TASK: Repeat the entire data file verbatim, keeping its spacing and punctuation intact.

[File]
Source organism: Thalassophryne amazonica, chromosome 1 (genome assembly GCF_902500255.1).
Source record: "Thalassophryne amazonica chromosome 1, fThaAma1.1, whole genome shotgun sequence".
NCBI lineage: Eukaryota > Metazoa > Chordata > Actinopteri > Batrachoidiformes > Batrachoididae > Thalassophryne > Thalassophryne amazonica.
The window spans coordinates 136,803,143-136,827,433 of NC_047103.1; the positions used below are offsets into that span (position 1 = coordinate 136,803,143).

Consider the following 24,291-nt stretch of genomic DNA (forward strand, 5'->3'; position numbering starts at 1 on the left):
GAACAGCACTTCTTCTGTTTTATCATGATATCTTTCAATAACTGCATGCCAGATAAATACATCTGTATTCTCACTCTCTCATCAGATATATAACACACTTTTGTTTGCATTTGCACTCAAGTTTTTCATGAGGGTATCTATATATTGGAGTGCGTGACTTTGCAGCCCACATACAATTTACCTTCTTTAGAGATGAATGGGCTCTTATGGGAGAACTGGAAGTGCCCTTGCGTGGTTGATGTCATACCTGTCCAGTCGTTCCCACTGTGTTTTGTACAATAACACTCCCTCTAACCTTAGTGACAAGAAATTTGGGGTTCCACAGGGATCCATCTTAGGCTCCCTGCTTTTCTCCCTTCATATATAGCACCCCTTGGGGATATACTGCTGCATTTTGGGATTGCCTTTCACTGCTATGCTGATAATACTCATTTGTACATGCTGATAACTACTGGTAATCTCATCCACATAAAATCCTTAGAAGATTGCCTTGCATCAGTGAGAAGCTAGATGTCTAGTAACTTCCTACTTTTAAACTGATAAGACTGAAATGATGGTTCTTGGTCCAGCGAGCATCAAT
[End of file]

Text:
Source organism: Thalassophryne amazonica, chromosome 1 (genome assembly GCF_902500255.1).
Source record: "Thalassophryne amazonica chromosome 1, fThaAma1.1, whole genome shotgun sequence".
NCBI lineage: Eukaryota > Metazoa > Chordata > Actinopteri > Batrachoidiformes > Batrachoididae > Thalassophryne > Thalassophryne amazonica.
The window spans coordinates 136,803,143-136,827,433 of NC_047103.1; the positions used below are offsets into that span (position 1 = coordinate 136,803,143).

Consider the following 24,291-nt stretch of genomic DNA (forward strand, 5'->3'; position numbering starts at 1 on the left):
GAACAGCACTTCTTCTGTTTTATCATGATATCTTTCAATAACTGCATGCCAGATAAATACATCTGTATTCTCACTCTCTCATCAGATATATAACACACTTTTGTTTGCATTTGCACTCAAGTTTTTCATGAGGGTATCTATATATTGGAGTGCGTGACTTTGCAGCCCACATACAATTTACCTTCTTTAGAGATGAATGGGCTCTTATGGGAGAACTGGAAGTGCCCTTGCGTGGTTGATGTCATACCTGTCCAGTCGTTCCCACTGTGTTTTGTACAATAACACTCCCTCTAACCTTAGTGACAAGAAATTTGGGGTTCCACAGGGATCCATCTTAGGCTCCCTGCTTTTCTCCCTTCATATATAGCACCCCTTGGGGATATACTGCTGCATTTTGGGATTGCCTTTCACTGCTATGCTGATAATACTCATTTGTACATGCTGATAACTACTGGTAATCTCATCCACATAAAATCCTTAGAAGATTGCCTTGCATCAGTGAGAAGCTAGATGTCTAGTAACTTCCTACTTTTAAACTGATAAGACTGAAATGATGGTTCTTGGTCCAGCGAGCATCAAT